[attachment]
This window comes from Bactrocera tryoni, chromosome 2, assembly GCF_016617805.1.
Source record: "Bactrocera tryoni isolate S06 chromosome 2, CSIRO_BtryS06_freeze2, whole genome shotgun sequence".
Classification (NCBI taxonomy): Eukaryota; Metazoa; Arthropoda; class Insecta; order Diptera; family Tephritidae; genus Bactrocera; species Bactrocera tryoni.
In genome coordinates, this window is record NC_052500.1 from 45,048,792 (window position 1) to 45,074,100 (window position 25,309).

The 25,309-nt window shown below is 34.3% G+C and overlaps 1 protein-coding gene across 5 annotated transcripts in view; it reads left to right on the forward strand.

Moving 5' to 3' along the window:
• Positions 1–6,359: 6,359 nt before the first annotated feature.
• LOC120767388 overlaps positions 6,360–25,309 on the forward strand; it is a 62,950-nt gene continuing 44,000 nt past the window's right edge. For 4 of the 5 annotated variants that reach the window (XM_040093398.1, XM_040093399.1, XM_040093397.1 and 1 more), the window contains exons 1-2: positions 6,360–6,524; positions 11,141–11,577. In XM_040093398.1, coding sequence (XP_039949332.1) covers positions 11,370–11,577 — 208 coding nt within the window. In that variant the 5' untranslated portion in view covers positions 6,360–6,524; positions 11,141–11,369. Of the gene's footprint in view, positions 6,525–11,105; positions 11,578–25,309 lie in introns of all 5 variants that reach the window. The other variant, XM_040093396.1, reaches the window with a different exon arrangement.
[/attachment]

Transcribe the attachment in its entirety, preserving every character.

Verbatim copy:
This window comes from Bactrocera tryoni, chromosome 2, assembly GCF_016617805.1.
Source record: "Bactrocera tryoni isolate S06 chromosome 2, CSIRO_BtryS06_freeze2, whole genome shotgun sequence".
Classification (NCBI taxonomy): Eukaryota; Metazoa; Arthropoda; class Insecta; order Diptera; family Tephritidae; genus Bactrocera; species Bactrocera tryoni.
In genome coordinates, this window is record NC_052500.1 from 45,048,792 (window position 1) to 45,074,100 (window position 25,309).

The 25,309-nt window shown below is 34.3% G+C and overlaps 1 protein-coding gene across 5 annotated transcripts in view; it reads left to right on the forward strand.

Moving 5' to 3' along the window:
• Positions 1–6,359: 6,359 nt before the first annotated feature.
• LOC120767388 overlaps positions 6,360–25,309 on the forward strand; it is a 62,950-nt gene continuing 44,000 nt past the window's right edge. For 4 of the 5 annotated variants that reach the window (XM_040093398.1, XM_040093399.1, XM_040093397.1 and 1 more), the window contains exons 1-2: positions 6,360–6,524; positions 11,141–11,577. In XM_040093398.1, coding sequence (XP_039949332.1) covers positions 11,370–11,577 — 208 coding nt within the window. In that variant the 5' untranslated portion in view covers positions 6,360–6,524; positions 11,141–11,369. Of the gene's footprint in view, positions 6,525–11,105; positions 11,578–25,309 lie in introns of all 5 variants that reach the window. The other variant, XM_040093396.1, reaches the window with a different exon arrangement.